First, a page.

The reality is that even if the insurgency could be dealt with - and there is little to suggest it can be anytime soon - this would not mean that the opium crop could then somehow miraculously be eliminated. Eradication efforts have never succeeded on such a large scale anywhere - whether it is coca production in South America, opium production in Central and SE Asia, or cannabis production pretty much everywhere. The economics of the illegal market mean that whilst demand remains high and extraordinary profits are on offer to criminal entrepreneurs, eradication efforts will just shift production to another region. Afghanistan has particular problems because of its troubled history and lack of social and political infrastructure. These are exacerbated by its sprawling and remote geography that make it effectively impossible to police; remember that it is roughly the size of Europe, and for many poverty stricken farmers opium cultivation is an obvious choice. Eradication is simply not a practical suggestion.
In related bad news the BBC reports that the Senlis Council is being booted out of Afghanistan. The Senlis Council is a drug policy reform organisation that has been working hard to promote the idea of legalising the Afghan opium crop by buying it up for use in the medical opiates market . The idea is bascially that such a move would provide income and stability for Afghan opium farmers, removing them from the illegal market and preventing profits from flowing into the hands of military groups, whilst simultaneously helping respond to a chronic shortage of opiate drugs for medical use in Asia. This seems like a positive idea and even if it is not practical or very realistic, and would certainly not result in a long term fall in global opium production (which would inevitably just move to other regions in central Asia or elsewhere in the world) it has certainly been useful in promoting debate on alternatives to futile eradication programs. The idea has had a lot of high profile coverage including an editorial in the New York Times.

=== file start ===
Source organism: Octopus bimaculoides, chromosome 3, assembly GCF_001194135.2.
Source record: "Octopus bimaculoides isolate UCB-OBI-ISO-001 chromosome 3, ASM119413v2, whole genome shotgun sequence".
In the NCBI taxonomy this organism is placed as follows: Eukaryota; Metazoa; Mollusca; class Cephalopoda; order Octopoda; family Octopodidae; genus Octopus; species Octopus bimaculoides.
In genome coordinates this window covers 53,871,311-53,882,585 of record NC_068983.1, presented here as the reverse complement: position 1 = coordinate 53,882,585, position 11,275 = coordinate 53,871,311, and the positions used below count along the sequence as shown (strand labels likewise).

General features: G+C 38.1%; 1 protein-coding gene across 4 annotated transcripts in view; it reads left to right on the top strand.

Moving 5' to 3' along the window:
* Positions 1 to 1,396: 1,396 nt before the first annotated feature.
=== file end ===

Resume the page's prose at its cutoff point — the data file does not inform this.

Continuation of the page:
Given the disastrous failure of current efforts it would be a great shame if the Senlis were kicked out just for suggesting something new.
Friday, October 13, 2006
So according the Times the Government's response to the Science and Technology Select Committee report - that concluded the classification system was un scientific, unsupported by evidence and unambiguously 'not fit for purpose' - is to.. ignore the substantive criticism that the classification system is unscientific and doesnt do what it is supposed to and try and bluff it out by trotting out the same old drivel about drug seizures.
I do hope the minister will come on TV later and make the case for unscientific un-evidenced drug policy formation. I was due to go on the Today program and BBC breakfast TV to give them a hard time about all this but was unceremoniously dumped because the head of the army pointed out that the war in Iraq was a counterproductive disaster (pretty much what i was going to say about the drug war). I did get to go on the Nicky Campbell show though so not a total washout media wise.